Carriage House Theatre announces summer 2012 lineup
Carriage House Theatre of Ann Arbor—a new community theater troupe launched last year—has announced a five-show lineup for the summer of 2012, with all performances happening at an antique carriage house at 541 Third St.
Admission to Carriage House shows are free, with a suggested donation of $10. Here is the lineup, with descriptions provided by the theater:
"Brilliant Traces," by Cindy Lou Johnson; directed by Joseph Fournier; June 1-2 and 7-9.
A lost runaway bride shows up at the door of an Alaskan hermit. Both have been wounded and embittered by life, both are refugees from so-called civilization. Trapped in the snowbound cabin, they slowly must find common ground, exploring each other's, and their own, lives and pasts.
"The School of Good Personhood," devised and directed by Esme Vaandrager, June 21-23 and 28-30.
This show will use poetry, dance, and theatre to explore censorship of artists. As she devises this show, Esme is researching the House Committee of Un-American Activities and the effects of patriarchy on love.
"Buried Child," by Sam Shepard, directed by Martin Hutchinson, July 5-7 and 12-14.
The setting is a squalid farm home occupied by a family filled with suppressed violence and an unease born of deep-seated unhappiness. The characters are a ranting alcoholic grandfather; a sanctimonious grandmother who goes on drinking bouts with the local minister; and their sons, Tilden, an All-American footballer now a hulking semi-idiot; and Bradley, who has lost one leg to a chain saw. Into their midst comes Vince, a grandson none of them recognizes or remembers, and his girlfriend, Shelly, who cannot comprehend the madness to which she is suddenly introduced. The family harbors a dark secret, which needs must, ultimately, be forced into the light.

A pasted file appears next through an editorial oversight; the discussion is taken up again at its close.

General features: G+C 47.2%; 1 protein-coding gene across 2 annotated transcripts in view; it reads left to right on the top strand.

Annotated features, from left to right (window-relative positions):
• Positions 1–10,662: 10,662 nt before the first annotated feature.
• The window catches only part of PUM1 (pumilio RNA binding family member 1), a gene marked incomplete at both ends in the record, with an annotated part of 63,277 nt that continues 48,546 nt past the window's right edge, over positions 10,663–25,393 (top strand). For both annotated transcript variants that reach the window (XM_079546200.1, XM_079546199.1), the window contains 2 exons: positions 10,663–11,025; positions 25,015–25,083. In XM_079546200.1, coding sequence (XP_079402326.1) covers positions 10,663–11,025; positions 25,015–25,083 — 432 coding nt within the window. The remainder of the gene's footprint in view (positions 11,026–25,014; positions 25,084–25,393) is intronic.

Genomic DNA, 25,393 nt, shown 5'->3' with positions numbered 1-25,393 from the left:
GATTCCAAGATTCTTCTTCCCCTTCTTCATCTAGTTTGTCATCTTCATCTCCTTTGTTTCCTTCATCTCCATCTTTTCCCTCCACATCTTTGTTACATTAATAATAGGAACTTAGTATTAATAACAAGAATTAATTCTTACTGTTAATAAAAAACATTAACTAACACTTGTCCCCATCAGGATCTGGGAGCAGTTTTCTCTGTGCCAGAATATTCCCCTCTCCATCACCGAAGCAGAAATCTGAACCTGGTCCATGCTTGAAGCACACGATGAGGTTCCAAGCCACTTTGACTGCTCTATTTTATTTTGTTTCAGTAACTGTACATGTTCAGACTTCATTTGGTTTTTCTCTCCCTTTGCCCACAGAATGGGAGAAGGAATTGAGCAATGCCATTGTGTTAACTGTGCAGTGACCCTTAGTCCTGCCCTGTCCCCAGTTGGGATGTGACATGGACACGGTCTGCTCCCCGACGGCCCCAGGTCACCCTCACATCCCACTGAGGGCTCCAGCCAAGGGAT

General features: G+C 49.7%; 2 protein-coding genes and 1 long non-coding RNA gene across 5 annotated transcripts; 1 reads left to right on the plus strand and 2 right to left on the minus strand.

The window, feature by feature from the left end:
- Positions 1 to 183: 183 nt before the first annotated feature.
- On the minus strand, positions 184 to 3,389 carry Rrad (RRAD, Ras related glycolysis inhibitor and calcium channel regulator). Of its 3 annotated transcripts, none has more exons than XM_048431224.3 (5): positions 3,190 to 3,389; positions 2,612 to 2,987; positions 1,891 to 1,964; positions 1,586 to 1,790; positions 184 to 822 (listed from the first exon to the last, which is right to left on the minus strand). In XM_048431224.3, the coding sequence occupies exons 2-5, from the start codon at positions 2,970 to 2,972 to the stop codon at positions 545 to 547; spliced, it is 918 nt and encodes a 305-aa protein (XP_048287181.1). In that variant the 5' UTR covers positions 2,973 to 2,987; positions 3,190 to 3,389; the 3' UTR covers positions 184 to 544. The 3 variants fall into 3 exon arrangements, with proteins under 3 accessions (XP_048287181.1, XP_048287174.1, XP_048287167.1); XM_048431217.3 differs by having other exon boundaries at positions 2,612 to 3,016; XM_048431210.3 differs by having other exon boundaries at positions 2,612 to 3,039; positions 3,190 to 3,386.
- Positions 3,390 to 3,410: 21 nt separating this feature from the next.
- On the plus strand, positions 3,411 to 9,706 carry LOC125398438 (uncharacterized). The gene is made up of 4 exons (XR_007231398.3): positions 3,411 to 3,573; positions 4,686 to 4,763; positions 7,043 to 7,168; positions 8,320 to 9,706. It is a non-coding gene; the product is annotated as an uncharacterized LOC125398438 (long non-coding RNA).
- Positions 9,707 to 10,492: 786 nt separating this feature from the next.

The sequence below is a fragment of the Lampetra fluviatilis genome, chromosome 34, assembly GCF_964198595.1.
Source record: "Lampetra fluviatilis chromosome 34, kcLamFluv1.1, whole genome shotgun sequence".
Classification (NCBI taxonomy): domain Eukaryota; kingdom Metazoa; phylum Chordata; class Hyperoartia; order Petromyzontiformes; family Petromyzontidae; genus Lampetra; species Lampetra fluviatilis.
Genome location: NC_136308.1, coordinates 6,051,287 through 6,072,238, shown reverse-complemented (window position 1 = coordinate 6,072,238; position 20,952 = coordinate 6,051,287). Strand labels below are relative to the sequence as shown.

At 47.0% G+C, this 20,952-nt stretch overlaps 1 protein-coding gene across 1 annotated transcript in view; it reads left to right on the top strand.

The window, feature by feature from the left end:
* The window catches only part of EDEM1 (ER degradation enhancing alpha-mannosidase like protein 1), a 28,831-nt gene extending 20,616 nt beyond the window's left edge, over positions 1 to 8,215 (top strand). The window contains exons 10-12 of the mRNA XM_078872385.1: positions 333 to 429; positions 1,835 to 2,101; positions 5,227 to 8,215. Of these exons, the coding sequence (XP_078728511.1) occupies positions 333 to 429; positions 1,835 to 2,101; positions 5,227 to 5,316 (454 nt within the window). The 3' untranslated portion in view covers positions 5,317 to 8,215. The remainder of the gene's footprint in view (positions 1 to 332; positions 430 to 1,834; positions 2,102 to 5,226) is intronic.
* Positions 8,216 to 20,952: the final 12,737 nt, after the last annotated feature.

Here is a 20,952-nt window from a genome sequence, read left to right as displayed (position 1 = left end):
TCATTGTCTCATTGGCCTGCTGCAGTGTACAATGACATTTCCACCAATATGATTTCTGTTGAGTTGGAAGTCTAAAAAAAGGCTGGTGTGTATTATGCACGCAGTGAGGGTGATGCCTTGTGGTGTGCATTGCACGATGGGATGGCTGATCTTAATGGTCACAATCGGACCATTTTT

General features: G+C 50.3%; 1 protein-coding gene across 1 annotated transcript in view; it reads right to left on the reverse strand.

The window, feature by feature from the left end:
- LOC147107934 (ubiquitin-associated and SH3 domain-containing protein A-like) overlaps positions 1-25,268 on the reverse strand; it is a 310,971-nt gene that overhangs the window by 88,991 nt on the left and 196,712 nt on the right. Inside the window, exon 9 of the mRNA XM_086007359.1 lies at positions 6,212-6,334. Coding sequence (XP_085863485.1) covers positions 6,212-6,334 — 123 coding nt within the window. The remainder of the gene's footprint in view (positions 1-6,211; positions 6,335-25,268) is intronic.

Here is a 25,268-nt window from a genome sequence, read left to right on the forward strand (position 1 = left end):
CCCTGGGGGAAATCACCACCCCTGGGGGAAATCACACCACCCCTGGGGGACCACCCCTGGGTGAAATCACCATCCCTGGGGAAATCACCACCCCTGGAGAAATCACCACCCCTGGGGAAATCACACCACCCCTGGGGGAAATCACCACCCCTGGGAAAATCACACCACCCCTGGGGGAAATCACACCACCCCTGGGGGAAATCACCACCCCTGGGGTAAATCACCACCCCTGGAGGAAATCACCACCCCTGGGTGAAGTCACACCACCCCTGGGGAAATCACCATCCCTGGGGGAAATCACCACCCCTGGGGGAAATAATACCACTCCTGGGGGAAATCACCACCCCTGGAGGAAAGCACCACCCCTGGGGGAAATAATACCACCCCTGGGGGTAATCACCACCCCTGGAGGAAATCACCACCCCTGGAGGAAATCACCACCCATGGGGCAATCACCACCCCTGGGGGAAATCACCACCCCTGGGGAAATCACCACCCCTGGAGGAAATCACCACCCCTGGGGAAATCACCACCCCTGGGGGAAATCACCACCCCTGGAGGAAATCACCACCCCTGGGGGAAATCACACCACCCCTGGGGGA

"Office Hours," written and directed by Griffin Johnson, July 26-28 and August 2-4.
His college may be deep in debt, but so far Professor Stephen Steinway, the chair of philosophy, has kept his department afloat in spite of lazy undergrads, Machiavellian grad students, ham-handed administration, and the looming menace of romance - which is why it feels so unfair when he discovers that the department is being sold to a mysterious financial corporation and its sociopathic CEO. As Professor Steinway struggles to keep the sludge of business out of his ivory tower, his well-kept department quickly goes mad around him in a caustic black comedy about love, language, politics, fish, and whether it's ever safe to cast the first stone when you call someone a parasite.
"Mary Rose," by J.M. Barrie, directed by Forrest Hejkal, August 16-18 and 23-25.
When her parents took her on a vacation to the Scottish isles as a young girl, Mary Rose inexplicably disappeared on a small island. Given up for dead, she returned three weeks later, with no memory of being gone, or of any time having passed. As she grows up, she maintains an unusual childlike nature. She marries her childhood sweetheart and has a son, both of whom she loves greatly, but perhaps the call of the island is greater still.